U.S. Ambassador to the United Nations Nikki Haley condemned Venezuelan dictator Nicolás Maduro on Friday for launching a campaign against local Catholic leaders who use their pulpits to urge the government to seek peace and end violent repression of dissidents.
Maduro claimed on television last week that some priests and bishops have run afoul of Venezuela’s recent “law against hate and fascism” by making public statements against the malnutrition, disease, crime, and violent attacks on pro-democracy advocates that have come to define Maduro’s regime.
The “national constituents assembly,” an illegal legislature Maduro created and filled with family members and cronies, “passed” the law last year over the nation’s constitutional legislature, the National Assembly.
“By targeting religious leaders—who promote peace and provide hope for believers—the regime continues to show that it cares only for preserving its own power and cares nothing about the basic human rights and welfare of its citizens,” Haley said in a statement released Friday. “We continue to stand strongly with the Venezuelan people in their battle to restore their democracy in the face of a brutal dictator.”
Maduro had appeared on television last week urging legal action against Catholic leaders who speak out against the regime.
“We must look into … whether these words emitted by some of these characters are not truly hate crimes that appear to generate confrontation among Venezuelans,” Maduro said of the nation’s Catholic priests, who he referred to as “devils in cassocks.” He also accused the Catholic Church in Venezuela as being full of “malice,” “poison,” and “perversion” in various parts of his speech.
Maduro identified two priests, Monsignors Víctor Hugo Basabe y Antonio López Castillo, as having pronounced themselves against the regime.
Basabe had reportedly noted that “thousands of Venezuelans are scavenging through garbage,” a documented truth. Basabe had reportedly called for Maduro and his regime to leave power during a homily. He also reportedly told churchgoers that Maduro’s government “are stubbornly refusing to accept that the fundamental cause of all the ills in Venezuela is the insistence on an economic, political, and social model that denies God and human dignity,” referring to socialism.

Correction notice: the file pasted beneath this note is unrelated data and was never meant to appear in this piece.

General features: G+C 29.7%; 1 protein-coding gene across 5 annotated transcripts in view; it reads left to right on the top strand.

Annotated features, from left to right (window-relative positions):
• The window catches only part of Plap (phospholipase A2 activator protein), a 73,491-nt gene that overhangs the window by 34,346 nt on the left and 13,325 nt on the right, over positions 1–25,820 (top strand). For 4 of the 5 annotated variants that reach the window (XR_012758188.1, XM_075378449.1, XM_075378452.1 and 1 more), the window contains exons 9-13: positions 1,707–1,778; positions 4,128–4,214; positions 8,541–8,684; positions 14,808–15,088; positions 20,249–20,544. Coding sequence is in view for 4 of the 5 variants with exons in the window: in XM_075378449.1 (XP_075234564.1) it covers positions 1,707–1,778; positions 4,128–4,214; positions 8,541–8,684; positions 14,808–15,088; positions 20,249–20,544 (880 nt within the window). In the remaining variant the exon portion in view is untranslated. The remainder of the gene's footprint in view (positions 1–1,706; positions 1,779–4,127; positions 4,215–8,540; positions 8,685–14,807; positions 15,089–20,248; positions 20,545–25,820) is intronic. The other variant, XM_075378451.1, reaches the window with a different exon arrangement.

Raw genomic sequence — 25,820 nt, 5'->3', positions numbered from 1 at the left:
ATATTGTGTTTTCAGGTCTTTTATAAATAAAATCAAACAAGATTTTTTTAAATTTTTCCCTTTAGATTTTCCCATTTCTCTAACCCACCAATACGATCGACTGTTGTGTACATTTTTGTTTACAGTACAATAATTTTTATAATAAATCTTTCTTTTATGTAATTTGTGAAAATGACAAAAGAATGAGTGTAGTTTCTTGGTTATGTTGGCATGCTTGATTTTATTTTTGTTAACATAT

Maduro, however, said on television that Basabe had called all government sympathizers a “plague.”
Following Maduro’s screed, Basabe clarified that the head of state “put words in my mouth that I did not say.”
“How sad that a national leader can lie so scandalously before an entire country,” Basabe lamenting, affirming that he would stand by his statements in the homily that irked Maduro.
Maduro’s “law against hate,” approved in November, was openly designed to prevent public debate about the direction that his regime is taking the nation in. “This is primarily a law against fascism,” Maduro said at the time, arguing that it would help “heal the divisions in our country and prevent further protests, banning discrimination against someone because of the color of their skin, their social condition, or their political ideology.”
While primarily targeted laymen dissidents, Maduro has had to contend with stern rejection from the Venezuelan Catholic leadership, the nation’s Episcopal Conference (CEV). Priests across the nation urged their followers to organize against the “national constituents assembly” and published multiple letters against Maduro.
In July 2017, the CEV referred to Maduro’s government as a “dictatorship” in an official statement condemning the assembly and its plan to draft a new constitution more favorable to Maduro. The current constitution took hold under Maduro predecessor Hugo Chávez, yet protesters have cited its provisions allowing for the overthrow of illegitimate governments to oust Maduro.
In response to the CEV’s protests and dissidents’ use of Catholic communities to organize, Maduro has ordered violence against churches. In 2017, Caracas’ churches were among the most vulnerable. In January, pro-government thugs locked believers in the capital’s San Pedro Claver Church and took the clergy away from the altar, forcing those trapped inside to listen to a pro-Maduro rant instead of the day’s sermon. In June, unknown assailants destroyed the altar of Santa Rosa de Lima church and stealing the chalice used for Communion, the Eucharist, and the tabernacle.
A month later, a socialist gang once again trapped believers in a church, this time the capital’s Carmen Church, and took Archbishop of Caracas Jorge Urosa Savino hostage, along with hundreds congregated there.
In August, the CEV headquarters in Caracas fell victim to an act of vandalism, apparently in an attempt to intimidate it into silence.
While Venezuela’s clergy have loudly stood against socialism, Pope Francis—who mediated failed talks between Maduro and the pro-socialist opposition in 2016—has largely abstained from the conversation. This was particularly noticeable last week as the pope toured Latin America, standing beside a Chilean bishop accused of sex abuse, lecturing believers to accept mass immigration, and failing to condemn the socialist Venezuelan regime. Instead, the pope offered that he was “thinking of beloved Venezuela, facing an ever more dramatic and unprecedented crisis” and hoped for more “dialogue” between the regime and its chosen “dissidents.”